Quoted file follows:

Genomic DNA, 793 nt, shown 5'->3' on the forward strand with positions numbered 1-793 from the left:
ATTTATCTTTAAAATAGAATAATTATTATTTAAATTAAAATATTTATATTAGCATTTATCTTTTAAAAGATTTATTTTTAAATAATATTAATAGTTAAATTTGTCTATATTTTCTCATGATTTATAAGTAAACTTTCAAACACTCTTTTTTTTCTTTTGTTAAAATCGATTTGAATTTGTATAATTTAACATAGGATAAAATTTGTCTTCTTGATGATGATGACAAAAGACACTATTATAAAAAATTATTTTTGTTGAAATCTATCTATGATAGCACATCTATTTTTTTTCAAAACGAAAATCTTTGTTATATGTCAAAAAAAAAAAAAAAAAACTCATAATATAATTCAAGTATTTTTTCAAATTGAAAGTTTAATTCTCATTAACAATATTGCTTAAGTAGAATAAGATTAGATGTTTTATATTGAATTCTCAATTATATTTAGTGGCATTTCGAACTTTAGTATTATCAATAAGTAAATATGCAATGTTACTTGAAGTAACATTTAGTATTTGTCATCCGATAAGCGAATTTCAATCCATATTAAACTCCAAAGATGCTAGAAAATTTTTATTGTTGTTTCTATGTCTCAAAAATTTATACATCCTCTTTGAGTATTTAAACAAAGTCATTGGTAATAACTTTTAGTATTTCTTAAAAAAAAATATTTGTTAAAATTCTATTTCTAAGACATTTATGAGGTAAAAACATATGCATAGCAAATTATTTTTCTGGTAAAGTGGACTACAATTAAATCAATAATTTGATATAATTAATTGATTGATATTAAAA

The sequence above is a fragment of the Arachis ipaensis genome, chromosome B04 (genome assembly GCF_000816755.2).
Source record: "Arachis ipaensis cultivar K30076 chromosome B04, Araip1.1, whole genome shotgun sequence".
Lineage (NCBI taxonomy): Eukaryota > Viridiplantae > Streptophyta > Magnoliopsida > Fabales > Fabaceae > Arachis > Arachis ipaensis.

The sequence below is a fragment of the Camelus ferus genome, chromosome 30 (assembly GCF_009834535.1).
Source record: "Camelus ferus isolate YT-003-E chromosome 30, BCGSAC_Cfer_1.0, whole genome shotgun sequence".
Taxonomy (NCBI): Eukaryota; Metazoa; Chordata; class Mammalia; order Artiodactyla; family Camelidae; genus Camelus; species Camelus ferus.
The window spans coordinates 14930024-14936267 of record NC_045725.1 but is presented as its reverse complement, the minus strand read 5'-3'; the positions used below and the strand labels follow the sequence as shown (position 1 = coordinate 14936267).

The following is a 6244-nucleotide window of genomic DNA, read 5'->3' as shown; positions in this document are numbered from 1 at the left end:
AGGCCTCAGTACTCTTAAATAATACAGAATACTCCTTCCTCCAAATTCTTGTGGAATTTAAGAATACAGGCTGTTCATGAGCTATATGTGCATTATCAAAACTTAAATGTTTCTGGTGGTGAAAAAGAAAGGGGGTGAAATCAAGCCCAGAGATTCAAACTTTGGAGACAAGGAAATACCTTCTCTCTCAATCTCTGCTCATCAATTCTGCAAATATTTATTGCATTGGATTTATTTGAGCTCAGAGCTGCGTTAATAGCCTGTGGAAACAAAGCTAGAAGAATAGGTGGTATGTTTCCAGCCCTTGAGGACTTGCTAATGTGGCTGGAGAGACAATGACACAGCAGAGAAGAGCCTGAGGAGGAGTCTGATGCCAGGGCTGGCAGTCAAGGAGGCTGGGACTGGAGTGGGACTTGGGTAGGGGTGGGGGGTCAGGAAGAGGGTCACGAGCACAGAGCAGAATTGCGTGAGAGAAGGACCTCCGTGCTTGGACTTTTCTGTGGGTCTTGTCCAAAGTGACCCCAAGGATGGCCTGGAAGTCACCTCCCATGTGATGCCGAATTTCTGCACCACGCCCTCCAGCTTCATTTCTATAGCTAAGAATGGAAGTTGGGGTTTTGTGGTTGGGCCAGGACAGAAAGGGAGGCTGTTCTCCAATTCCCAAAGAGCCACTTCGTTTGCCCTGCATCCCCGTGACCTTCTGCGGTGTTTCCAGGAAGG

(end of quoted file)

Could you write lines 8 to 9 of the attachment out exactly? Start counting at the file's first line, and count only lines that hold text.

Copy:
Taxonomy (NCBI): Eukaryota; Metazoa; Chordata; class Mammalia; order Artiodactyla; family Camelidae; genus Camelus; species Camelus ferus.
The window spans coordinates 14930024-14936267 of record NC_045725.1 but is presented as its reverse complement, the minus strand read 5'-3'; the positions used below and the strand labels follow the sequence as shown (position 1 = coordinate 14936267).